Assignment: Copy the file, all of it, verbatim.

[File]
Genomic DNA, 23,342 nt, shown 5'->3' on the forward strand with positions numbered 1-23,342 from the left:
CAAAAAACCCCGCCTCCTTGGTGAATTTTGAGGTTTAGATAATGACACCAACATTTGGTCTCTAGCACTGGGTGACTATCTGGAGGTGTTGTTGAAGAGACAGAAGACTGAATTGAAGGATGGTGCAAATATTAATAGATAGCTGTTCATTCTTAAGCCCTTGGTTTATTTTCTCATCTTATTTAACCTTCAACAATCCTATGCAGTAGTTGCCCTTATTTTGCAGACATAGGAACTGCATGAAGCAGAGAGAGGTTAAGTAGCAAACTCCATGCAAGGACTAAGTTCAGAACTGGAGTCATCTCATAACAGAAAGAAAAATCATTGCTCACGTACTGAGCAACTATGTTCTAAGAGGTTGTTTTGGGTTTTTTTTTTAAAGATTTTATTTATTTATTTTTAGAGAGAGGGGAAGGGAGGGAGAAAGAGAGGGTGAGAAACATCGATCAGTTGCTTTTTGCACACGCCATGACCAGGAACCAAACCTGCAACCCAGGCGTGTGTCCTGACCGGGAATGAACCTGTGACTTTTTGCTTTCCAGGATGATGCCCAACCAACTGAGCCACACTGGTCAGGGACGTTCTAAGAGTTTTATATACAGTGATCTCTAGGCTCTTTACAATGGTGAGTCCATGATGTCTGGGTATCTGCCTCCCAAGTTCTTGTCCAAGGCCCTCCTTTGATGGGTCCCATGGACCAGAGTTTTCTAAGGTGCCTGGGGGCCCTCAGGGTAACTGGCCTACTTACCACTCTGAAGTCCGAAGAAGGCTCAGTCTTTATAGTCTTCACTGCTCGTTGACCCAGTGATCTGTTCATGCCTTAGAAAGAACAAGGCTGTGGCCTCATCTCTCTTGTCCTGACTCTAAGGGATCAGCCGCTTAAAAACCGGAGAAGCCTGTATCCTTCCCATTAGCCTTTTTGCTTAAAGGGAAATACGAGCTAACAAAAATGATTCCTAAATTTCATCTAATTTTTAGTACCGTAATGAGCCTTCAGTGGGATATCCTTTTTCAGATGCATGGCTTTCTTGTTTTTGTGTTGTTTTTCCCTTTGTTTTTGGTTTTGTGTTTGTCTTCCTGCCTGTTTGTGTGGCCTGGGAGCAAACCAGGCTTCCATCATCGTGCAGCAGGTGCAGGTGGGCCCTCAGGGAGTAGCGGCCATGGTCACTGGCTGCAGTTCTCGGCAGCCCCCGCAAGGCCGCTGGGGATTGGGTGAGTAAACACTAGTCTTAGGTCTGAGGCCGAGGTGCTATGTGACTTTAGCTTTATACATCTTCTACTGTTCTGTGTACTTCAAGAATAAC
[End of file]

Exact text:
Genomic DNA, 23,342 nt, shown 5'->3' on the forward strand with positions numbered 1-23,342 from the left:
CAAAAAACCCCGCCTCCTTGGTGAATTTTGAGGTTTAGATAATGACACCAACATTTGGTCTCTAGCACTGGGTGACTATCTGGAGGTGTTGTTGAAGAGACAGAAGACTGAATTGAAGGATGGTGCAAATATTAATAGATAGCTGTTCATTCTTAAGCCCTTGGTTTATTTTCTCATCTTATTTAACCTTCAACAATCCTATGCAGTAGTTGCCCTTATTTTGCAGACATAGGAACTGCATGAAGCAGAGAGAGGTTAAGTAGCAAACTCCATGCAAGGACTAAGTTCAGAACTGGAGTCATCTCATAACAGAAAGAAAAATCATTGCTCACGTACTGAGCAACTATGTTCTAAGAGGTTGTTTTGGGTTTTTTTTTTAAAGATTTTATTTATTTATTTTTAGAGAGAGGGGAAGGGAGGGAGAAAGAGAGGGTGAGAAACATCGATCAGTTGCTTTTTGCACACGCCATGACCAGGAACCAAACCTGCAACCCAGGCGTGTGTCCTGACCGGGAATGAACCTGTGACTTTTTGCTTTCCAGGATGATGCCCAACCAACTGAGCCACACTGGTCAGGGACGTTCTAAGAGTTTTATATACAGTGATCTCTAGGCTCTTTACAATGGTGAGTCCATGATGTCTGGGTATCTGCCTCCCAAGTTCTTGTCCAAGGCCCTCCTTTGATGGGTCCCATGGACCAGAGTTTTCTAAGGTGCCTGGGGGCCCTCAGGGTAACTGGCCTACTTACCACTCTGAAGTCCGAAGAAGGCTCAGTCTTTATAGTCTTCACTGCTCGTTGACCCAGTGATCTGTTCATGCCTTAGAAAGAACAAGGCTGTGGCCTCATCTCTCTTGTCCTGACTCTAAGGGATCAGCCGCTTAAAAACCGGAGAAGCCTGTATCCTTCCCATTAGCCTTTTTGCTTAAAGGGAAATACGAGCTAACAAAAATGATTCCTAAATTTCATCTAATTTTTAGTACCGTAATGAGCCTTCAGTGGGATATCCTTTTTCAGATGCATGGCTTTCTTGTTTTTGTGTTGTTTTTCCCTTTGTTTTTGGTTTTGTGTTTGTCTTCCTGCCTGTTTGTGTGGCCTGGGAGCAAACCAGGCTTCCATCATCGTGCAGCAGGTGCAGGTGGGCCCTCAGGGAGTAGCGGCCATGGTCACTGGCTGCAGTTCTCGGCAGCCCCCGCAAGGCCGCTGGGGATTGGGTGAGTAAACACTAGTCTTAGGTCTGAGGCCGAGGTGCTATGTGACTTTAGCTTTATACATCTTCTACTGTTCTGTGTACTTCAAGAATAAC